June 15, 2020

The future of your vineyard in a warming climate

Analytics for Anticipating Climate Impacts

When I founded Argos Analytics in 2011, people I spoke to, including some in the wine industry, frequently dismissed climate change as a serious threat to their businesses. Happily, that’s much less common today as the result of visible changes in the weather and the many extreme weather events during the last decade. From the outset, I believed winegrowers would have a high level of interest in tools to help them deal with climate change since they think in terms of decades, or even generations, and wine grapes are the agricultural product most sensitive to climate. It was also clear that, while they would certainly have an interest in understanding the outlook for their region, their main focus would be on their own vineyards, which meant Argos had to develop tools, which are described later in this article, with that level of granularity.

In recent years, the wine industry has become increasingly focused on sustainability and the need to reduce its carbon footprint throughout its value chain from vineyard to winery to the consumer, with the Porto Protocol playing an important leadership role. There has also been a growing awareness of the need to adapt to the changes in the climate that are already inevitable due to accumulated past carbon emissions. It takes the climate several decades to respond to changes in emissions so the positive effects of current efforts to limit future climate change won’t be seen until mid-century and beyond.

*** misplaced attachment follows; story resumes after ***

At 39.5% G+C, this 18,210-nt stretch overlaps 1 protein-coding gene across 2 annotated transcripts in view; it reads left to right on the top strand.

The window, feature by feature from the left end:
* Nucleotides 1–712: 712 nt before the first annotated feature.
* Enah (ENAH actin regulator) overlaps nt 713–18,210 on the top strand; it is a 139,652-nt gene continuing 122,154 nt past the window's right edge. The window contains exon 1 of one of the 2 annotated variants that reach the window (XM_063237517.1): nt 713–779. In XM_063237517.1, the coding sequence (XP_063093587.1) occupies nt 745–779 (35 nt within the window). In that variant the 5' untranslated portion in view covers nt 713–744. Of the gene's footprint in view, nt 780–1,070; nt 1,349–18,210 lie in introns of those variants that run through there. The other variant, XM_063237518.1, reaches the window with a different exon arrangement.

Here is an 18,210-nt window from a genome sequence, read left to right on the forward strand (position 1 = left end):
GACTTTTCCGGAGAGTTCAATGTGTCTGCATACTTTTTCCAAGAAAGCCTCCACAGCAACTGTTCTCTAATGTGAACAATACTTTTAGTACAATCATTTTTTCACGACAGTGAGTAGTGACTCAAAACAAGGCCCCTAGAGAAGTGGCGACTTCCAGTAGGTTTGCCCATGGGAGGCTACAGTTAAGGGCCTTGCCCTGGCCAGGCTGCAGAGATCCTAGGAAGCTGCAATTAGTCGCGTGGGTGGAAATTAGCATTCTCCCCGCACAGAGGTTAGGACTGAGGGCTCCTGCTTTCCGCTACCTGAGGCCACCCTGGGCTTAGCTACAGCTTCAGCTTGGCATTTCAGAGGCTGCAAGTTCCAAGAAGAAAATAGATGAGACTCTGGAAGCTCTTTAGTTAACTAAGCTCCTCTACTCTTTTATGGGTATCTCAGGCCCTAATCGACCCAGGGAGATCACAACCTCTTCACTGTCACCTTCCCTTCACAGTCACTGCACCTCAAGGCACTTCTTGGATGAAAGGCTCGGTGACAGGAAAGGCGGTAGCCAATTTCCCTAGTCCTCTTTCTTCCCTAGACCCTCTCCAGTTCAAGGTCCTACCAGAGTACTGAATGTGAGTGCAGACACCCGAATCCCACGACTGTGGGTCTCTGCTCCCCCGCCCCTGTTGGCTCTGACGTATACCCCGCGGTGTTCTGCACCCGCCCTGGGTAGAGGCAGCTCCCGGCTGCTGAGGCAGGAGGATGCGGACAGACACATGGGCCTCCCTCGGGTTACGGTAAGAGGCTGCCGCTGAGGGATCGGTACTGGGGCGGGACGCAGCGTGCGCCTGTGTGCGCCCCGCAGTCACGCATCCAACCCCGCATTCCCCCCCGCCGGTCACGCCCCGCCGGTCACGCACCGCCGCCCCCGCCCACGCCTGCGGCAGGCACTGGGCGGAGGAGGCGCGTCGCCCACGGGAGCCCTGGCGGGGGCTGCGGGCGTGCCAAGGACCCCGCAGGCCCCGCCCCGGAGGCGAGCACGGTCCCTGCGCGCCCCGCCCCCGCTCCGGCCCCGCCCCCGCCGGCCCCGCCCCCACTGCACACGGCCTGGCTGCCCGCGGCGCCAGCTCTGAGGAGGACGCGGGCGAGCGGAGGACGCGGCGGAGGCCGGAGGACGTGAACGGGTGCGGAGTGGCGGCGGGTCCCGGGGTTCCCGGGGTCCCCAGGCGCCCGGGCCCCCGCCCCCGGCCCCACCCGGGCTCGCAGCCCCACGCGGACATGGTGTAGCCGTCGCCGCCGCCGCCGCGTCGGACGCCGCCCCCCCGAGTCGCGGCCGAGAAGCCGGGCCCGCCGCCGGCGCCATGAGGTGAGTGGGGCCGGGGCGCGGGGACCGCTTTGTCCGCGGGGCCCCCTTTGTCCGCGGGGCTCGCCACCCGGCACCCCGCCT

Broadly speaking, wine regions around the world will continue getting warmer, but not at the same rate. In general, the more continental the climate the more rapid the warming will be, while the greater the marine influence the slower it will be. Over time, as temperatures continue to rise, some varieties may no longer be suitable in regions where they have been grown for centuries, while new wine regions farther north (farther south in the Southern Hemisphere), or at higher elevations, will blossom. Depending on the latitude, average annual rainfall may decrease, stay the same, or increase, while year to year variability will become greater. Weather extremes such as heat waves, droughts and heavy rain will become more frequent, long lasting and intense, while there will be fewer frost days following bud break as temperatures rise and less preharvest rainfall as harvest dates advance.

The ability to plan and implement effective climate adaptation measures depends on understanding how climatic conditions will evolve over time. This is especially challenging at the vineyard level since, as every winegrower knows, there can be a great diversity of microclimates within a single wine region and most of the scientific studies of wine and the changing climate have focused on the regional level. Fortunately, there are tools that make it possible to take a closer look. While global climate models have spatial resolutions of one hundred kilometers or more, downscaled projections of daily high and low temperatures and rainfall with resolutions as fine as several kilometers that are derived from the global projections are now widely available.

Even these downscaled projections need to be further localized for a specific vineyard. This is done by taking site specific factors such as elevation, slope, aspect, surrounding terrain and soil into account. It’s also important to consider local weather patterns at the vineyard, including marine influence and wind, that may not be fully reflected in data from weather stations in the region and, consequently, in the projections.